This supreme kindness of each and every living being is the gateway through which we see the unmitigated need to feel and realize compassion for all living beings. It is the gateway through which we develop this compassion by relying upon the understanding that because of the supreme kindness of all living beings, each and every living being is and should be an object of our compassion.

It is through the great kindness of all living beings that we have the opportunity to live better and more peacefully, and to make our family and friends and the world a better, more peaceful place, and to attain the supreme happiness that comes from enlightenment. Keeping ourselves in this perspective, it is clear that for us all living beings are supremely kind and precious.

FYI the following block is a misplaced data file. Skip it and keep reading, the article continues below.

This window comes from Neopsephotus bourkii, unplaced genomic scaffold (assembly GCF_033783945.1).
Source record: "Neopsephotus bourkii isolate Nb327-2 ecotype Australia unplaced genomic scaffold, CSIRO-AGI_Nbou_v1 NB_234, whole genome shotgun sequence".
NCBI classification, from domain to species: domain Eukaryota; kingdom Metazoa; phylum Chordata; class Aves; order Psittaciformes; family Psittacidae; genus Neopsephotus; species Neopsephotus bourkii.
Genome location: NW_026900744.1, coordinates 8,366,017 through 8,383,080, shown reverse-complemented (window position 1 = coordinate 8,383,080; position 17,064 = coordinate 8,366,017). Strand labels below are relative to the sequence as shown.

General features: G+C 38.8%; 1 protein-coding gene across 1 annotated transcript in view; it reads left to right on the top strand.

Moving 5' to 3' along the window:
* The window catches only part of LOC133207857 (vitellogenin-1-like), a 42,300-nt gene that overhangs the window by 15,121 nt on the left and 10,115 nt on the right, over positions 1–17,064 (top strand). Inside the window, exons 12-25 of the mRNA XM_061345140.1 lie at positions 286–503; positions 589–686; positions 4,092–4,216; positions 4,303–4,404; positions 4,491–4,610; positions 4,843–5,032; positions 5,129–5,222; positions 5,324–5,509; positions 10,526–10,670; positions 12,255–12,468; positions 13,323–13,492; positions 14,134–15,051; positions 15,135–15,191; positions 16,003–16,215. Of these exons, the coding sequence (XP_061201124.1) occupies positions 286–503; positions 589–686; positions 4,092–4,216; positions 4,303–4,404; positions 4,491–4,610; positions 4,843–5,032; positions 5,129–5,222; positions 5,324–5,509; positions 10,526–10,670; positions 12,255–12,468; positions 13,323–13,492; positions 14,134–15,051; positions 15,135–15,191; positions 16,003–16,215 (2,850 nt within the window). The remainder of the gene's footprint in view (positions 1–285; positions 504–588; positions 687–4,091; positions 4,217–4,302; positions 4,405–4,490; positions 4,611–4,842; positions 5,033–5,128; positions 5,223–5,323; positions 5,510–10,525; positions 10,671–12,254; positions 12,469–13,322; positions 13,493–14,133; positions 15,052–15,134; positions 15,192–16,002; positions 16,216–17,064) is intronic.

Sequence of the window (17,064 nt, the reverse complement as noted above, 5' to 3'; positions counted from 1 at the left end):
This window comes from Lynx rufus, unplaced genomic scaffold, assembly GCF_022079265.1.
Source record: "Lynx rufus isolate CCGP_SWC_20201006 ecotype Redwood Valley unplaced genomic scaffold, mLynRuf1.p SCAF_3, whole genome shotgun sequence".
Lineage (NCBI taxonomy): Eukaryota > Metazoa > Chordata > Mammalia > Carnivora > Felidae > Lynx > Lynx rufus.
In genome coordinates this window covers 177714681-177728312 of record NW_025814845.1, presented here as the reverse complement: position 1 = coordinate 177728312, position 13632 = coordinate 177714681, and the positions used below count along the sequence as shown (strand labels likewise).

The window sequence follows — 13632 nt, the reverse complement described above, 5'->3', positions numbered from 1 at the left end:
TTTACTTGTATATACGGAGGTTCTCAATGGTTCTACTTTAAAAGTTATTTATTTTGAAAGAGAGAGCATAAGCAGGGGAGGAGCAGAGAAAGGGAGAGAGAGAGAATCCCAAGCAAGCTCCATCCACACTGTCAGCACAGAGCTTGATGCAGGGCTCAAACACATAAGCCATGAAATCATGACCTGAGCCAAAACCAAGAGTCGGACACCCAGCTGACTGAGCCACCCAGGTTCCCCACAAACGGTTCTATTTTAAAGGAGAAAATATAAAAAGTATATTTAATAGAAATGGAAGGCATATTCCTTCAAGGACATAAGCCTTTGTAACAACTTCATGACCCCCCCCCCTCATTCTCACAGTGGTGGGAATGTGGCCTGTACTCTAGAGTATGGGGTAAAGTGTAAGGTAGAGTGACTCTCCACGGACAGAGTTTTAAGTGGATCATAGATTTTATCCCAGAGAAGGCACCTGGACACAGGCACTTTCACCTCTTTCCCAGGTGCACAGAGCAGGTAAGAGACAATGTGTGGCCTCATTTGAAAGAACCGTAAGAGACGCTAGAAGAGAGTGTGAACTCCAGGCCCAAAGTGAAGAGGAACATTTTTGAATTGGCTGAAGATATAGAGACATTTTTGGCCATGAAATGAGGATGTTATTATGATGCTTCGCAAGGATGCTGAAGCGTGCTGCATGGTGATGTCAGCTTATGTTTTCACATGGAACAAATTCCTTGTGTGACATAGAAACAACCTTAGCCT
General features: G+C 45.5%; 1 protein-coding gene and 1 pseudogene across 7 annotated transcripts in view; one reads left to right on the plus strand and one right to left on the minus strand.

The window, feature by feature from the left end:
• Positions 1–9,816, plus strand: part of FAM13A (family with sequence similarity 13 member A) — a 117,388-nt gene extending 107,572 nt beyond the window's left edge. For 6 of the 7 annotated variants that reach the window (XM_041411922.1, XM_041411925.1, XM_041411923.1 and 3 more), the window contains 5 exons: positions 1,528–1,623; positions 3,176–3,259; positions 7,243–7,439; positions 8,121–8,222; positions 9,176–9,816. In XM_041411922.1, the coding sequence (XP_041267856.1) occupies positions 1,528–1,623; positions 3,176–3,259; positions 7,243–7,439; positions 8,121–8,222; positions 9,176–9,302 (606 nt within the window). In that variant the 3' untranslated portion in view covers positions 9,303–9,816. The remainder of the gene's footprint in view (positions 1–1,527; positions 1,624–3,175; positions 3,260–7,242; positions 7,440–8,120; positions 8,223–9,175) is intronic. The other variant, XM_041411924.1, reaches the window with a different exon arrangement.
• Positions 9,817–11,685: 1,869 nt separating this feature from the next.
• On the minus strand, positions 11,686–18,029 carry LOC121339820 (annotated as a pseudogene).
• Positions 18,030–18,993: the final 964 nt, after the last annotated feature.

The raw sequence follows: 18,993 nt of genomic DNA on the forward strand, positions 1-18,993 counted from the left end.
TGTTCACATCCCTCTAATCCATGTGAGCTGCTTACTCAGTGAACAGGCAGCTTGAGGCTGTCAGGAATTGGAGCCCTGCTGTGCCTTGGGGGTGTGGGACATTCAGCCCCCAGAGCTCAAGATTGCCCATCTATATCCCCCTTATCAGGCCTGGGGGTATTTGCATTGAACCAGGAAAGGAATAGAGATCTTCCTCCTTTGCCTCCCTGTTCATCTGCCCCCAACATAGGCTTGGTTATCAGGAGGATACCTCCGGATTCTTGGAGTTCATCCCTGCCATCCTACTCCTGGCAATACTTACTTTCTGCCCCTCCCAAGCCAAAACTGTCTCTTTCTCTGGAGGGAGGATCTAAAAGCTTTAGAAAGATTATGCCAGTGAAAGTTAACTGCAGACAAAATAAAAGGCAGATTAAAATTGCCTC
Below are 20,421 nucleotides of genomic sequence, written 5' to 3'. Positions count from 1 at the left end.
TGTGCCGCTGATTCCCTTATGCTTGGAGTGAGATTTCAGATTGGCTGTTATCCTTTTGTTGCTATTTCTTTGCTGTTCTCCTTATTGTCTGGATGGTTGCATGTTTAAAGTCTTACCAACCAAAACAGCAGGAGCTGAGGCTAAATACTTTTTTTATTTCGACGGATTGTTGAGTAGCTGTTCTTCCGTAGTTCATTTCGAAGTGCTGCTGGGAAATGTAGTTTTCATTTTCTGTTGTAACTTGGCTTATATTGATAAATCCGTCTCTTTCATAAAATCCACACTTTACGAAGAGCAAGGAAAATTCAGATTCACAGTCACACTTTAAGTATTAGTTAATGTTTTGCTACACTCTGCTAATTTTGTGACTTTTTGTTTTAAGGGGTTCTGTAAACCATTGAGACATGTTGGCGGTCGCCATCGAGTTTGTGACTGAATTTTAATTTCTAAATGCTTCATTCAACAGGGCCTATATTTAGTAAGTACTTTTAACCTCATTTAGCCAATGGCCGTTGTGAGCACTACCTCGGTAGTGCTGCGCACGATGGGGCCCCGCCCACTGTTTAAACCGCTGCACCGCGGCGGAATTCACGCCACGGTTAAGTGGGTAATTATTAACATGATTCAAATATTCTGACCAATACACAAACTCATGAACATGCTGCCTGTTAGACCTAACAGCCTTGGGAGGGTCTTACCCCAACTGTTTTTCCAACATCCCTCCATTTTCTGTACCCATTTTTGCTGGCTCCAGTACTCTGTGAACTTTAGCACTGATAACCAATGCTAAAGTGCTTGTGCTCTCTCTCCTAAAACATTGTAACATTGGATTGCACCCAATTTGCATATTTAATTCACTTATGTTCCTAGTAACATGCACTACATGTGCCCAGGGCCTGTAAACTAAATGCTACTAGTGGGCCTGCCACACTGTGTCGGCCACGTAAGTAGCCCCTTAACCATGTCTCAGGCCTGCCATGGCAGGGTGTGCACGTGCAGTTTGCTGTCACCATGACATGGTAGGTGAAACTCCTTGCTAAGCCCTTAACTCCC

From the depths of our hearts, then, we should contemplate Consideration Two (below). To do this, write out the contemplation so you can have it with you. Often during contemplations, the words morph into another meaning. Having it in writing with you will prevent this. Go for a half-hour walk, preferably outside in a park or field. Why outside? Because that’s where you will encounter other living beings whose presence will strengthen your contemplation. During the walk, let you body settle into the earth, feel your feet grounding you, develop a mindful awareness of your surroundings, and think about Consideration Two: validate it from every angle you can; consider its deeper meanings, and sense who you would become if indeed you unquestionably and wholeheartedly cherished every living being. Also, think about what effect this would have on you and your family and friends and your colleagues and the planet.